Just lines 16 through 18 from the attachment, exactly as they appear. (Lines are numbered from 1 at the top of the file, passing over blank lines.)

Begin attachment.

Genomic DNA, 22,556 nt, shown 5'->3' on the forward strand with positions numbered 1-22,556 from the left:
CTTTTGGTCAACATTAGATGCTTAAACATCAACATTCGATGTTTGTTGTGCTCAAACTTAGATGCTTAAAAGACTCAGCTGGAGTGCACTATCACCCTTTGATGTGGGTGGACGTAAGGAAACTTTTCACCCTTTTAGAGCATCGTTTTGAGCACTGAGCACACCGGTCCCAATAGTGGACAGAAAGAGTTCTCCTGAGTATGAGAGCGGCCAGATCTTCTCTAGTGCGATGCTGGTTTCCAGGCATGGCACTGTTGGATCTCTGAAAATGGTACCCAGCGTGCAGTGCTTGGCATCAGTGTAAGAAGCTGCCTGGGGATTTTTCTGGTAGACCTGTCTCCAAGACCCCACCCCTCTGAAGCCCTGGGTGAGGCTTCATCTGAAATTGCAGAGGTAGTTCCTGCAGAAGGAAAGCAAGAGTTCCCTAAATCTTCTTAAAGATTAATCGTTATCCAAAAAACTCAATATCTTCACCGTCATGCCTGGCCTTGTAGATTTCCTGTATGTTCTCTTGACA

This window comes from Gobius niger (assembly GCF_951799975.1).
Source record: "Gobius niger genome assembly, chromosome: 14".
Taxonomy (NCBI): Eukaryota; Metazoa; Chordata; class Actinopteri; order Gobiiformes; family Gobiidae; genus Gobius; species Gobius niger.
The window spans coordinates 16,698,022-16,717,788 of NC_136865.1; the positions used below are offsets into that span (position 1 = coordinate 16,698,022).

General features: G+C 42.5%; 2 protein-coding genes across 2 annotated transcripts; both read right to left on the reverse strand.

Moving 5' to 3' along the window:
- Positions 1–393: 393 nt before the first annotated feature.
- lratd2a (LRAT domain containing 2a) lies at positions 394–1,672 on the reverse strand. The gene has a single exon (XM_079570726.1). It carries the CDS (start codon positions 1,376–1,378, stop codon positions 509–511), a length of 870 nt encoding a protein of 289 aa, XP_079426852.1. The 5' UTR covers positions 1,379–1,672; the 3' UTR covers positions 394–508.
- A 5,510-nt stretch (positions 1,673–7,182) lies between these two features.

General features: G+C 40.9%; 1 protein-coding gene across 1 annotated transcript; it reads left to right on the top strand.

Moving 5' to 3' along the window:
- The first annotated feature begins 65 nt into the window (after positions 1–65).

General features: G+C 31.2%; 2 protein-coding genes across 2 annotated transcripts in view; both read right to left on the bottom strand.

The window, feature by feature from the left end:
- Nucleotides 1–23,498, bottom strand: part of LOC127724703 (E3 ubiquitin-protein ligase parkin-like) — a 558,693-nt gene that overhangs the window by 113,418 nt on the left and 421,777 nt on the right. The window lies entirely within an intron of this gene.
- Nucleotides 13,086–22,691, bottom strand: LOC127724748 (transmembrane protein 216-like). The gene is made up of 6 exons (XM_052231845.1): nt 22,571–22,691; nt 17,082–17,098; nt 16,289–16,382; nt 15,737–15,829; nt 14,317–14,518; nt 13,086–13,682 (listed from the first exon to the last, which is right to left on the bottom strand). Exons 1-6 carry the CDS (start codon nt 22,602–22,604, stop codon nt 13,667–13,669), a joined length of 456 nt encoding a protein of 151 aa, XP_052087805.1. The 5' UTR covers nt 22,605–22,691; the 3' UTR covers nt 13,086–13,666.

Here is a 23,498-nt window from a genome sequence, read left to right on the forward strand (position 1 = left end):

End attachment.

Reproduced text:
The window, feature by feature from the left end:
- Nucleotides 1–23,498, bottom strand: part of LOC127724703 (E3 ubiquitin-protein ligase parkin-like) — a 558,693-nt gene that overhangs the window by 113,418 nt on the left and 421,777 nt on the right. The window lies entirely within an intron of this gene.
- Nucleotides 13,086–22,691, bottom strand: LOC127724748 (transmembrane protein 216-like). The gene is made up of 6 exons (XM_052231845.1): nt 22,571–22,691; nt 17,082–17,098; nt 16,289–16,382; nt 15,737–15,829; nt 14,317–14,518; nt 13,086–13,682 (listed from the first exon to the last, which is right to left on the bottom strand). Exons 1-6 carry the CDS (start codon nt 22,602–22,604, stop codon nt 13,667–13,669), a joined length of 456 nt encoding a protein of 151 aa, XP_052087805.1. The 5' UTR covers nt 22,605–22,691; the 3' UTR covers nt 13,086–13,666.